The NCA's CEOP Command is here to help children and young people. We are here to help if you are a young person and you or your friend (up to age 18) has been forced or tricked into taking part in sexual activity with anyone online, or in the real world. We also have advice and links to support for other online problems young people might face, such a cyberbullying and hacking. Visit our Safety Centre for advice and to report directly to CEOP, by clicking on the Click CEOP button.
Our school Internet Provider, from Kent County Council, operates a filtering system which restricts access to inappropriate materials and procedures are in place for reporting inappropriate material to the correct authorities should the need arise. This may not be the case at home so we have provided information on safe Internet access which we hope you will find helpful.
You may have seen on the news. Please be aware and read the factsheet for information on how to help protect your child against online videos that are able to slip through filtering systems. Seemingly innocent videos, featuring children's favourites such as Peppa Pig and Elsa, show disturbing and violent scenes which are inappropriate and frightening for young children. A simple tip is to turn off ‘auto play’ on YouTube.
Social Networking The school has major concerns with any child at The Brent Primary School having a Facebook account as this breaks the legal terms and conditions of Facebook under "Registration and Account Security" article 5 - "You will not use Facebook if you are under 13".Facebook does not provide extensive child security measures for minors because it is not aimed at very young children. Your child is potentially unsafe when using Facebook if you ignore this restriction and lie about their age to gain an account. It is also worthwhile noting that children under the age of 13 do not have the maturity or the ability to deal with sensitive issues that arise through the use of Facebook, nor do they have the understanding that comments posted are permanent.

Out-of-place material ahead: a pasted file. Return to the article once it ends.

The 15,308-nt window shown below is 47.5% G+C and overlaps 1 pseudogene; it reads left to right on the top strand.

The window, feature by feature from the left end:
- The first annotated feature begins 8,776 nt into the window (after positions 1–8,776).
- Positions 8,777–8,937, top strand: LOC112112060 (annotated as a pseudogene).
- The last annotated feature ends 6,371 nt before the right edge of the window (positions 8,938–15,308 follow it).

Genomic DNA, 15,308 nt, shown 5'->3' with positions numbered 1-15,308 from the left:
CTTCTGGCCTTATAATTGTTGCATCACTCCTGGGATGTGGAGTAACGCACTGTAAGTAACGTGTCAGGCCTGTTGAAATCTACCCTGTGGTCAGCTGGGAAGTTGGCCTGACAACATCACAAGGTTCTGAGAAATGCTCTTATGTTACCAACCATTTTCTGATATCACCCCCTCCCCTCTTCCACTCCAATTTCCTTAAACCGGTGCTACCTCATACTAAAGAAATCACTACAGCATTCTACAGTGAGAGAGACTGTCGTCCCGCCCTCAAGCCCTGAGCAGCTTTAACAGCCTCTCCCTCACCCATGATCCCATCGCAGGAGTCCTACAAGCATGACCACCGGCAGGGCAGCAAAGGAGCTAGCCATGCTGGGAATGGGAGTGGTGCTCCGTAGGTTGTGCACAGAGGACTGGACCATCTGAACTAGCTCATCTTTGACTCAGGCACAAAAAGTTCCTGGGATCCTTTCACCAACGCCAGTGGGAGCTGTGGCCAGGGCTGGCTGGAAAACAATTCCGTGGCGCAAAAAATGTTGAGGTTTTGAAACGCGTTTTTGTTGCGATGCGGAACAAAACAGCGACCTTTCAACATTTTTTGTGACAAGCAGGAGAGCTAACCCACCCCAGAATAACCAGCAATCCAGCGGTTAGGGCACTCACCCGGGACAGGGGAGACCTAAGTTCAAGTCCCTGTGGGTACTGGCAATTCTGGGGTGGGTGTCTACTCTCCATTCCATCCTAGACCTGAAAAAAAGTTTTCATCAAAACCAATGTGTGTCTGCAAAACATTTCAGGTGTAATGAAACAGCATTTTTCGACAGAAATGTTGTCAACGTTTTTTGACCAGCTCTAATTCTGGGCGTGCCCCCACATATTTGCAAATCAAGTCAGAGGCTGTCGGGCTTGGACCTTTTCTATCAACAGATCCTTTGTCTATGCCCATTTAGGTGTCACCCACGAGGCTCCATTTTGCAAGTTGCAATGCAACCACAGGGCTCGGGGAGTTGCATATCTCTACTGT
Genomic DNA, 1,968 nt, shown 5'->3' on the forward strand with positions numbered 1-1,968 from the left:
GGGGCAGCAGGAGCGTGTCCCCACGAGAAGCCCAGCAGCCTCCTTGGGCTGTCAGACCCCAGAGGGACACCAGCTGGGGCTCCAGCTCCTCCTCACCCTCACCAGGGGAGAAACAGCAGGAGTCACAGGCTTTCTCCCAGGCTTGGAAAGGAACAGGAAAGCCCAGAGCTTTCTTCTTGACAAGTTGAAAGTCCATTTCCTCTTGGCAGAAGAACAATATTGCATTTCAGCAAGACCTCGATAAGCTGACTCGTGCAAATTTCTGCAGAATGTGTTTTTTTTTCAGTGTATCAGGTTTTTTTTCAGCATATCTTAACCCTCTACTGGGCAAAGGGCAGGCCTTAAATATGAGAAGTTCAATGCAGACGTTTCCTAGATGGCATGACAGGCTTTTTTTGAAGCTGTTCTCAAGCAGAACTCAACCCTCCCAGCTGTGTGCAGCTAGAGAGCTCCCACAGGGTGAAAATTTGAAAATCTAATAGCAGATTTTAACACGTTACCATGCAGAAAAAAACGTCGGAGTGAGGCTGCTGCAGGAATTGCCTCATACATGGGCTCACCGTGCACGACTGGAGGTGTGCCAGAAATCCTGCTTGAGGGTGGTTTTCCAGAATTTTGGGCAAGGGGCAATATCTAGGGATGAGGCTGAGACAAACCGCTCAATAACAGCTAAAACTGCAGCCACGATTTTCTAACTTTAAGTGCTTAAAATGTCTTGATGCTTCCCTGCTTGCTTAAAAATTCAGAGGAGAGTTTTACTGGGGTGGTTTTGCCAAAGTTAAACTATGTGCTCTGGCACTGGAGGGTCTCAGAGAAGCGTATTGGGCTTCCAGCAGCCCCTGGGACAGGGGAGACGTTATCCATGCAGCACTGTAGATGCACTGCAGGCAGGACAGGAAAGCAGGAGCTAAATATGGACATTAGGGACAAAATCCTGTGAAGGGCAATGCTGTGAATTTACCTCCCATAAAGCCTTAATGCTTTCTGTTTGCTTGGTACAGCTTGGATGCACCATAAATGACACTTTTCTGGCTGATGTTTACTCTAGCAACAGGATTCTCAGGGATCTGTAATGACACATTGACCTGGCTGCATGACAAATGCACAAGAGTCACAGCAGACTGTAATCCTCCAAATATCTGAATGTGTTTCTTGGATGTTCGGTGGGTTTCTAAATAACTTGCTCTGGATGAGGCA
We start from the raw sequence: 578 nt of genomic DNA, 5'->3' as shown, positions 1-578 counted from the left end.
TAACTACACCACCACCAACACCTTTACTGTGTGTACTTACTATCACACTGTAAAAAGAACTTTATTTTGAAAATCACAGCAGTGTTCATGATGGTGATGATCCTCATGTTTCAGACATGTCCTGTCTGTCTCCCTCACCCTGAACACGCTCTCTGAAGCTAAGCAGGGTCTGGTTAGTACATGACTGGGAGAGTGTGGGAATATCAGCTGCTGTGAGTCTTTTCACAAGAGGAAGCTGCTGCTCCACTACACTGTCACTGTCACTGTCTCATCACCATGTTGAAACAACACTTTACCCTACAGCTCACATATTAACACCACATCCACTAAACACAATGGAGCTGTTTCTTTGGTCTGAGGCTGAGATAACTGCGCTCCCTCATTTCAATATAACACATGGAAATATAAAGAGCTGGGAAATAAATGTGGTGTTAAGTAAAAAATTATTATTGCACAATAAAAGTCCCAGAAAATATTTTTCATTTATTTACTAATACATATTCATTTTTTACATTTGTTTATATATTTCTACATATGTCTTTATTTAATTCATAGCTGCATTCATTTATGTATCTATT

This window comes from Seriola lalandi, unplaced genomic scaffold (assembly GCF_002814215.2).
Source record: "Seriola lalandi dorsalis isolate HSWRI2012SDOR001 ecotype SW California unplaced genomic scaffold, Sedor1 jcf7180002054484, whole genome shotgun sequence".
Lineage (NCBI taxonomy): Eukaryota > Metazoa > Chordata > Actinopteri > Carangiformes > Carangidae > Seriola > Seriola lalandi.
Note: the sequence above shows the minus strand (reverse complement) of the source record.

NCA-CEOP says don't panic, but do respond! Advice to parents on what to do if your child shares a picture online they regret.
Selfies are a new global phenomenon and are often harmless and fun. But selfie-takers don’t always keep their clothes on. With the rise of the selfie has come growing concern about young people taking and sharing revealing photos or videos – often referred to in the media as ‘sexting’.
CEOP have launched 'Nude Selfies: What parents and carers need to know.' This is a series of four short animated films for parents and carers, offering advice on how to keep your children safe from the risks associated with sharing inappropriate images.
The films aim to help parents and carers: - understand young people's motivations for sending nude selfies. - plan to respond positively and constructively to an incident in which your child has shared a nude selfie. - gain confidence and skill in initiating preventative conversations. - identify risky behaviours or situations and know where to seek help. - know how to get help if your child is at risk after sharing an image.
The link to these films and further information can be viewed here.
A key component of our Online e-Safety Policy is to encourage children to 'Think, Then Click'. This ensures they consider the kind of material that they may be accessing and ensures they take responsibility for their own eSafety.
Many children may be looking forward to receiving new electronic devices or games under the tree. This is an appropriate time to highlight some simple online safety tips to help parents/carers make safer choices when buying new devices. It may also serve as a timely reminder to consider how all parents/carers can help to keep their children safer online.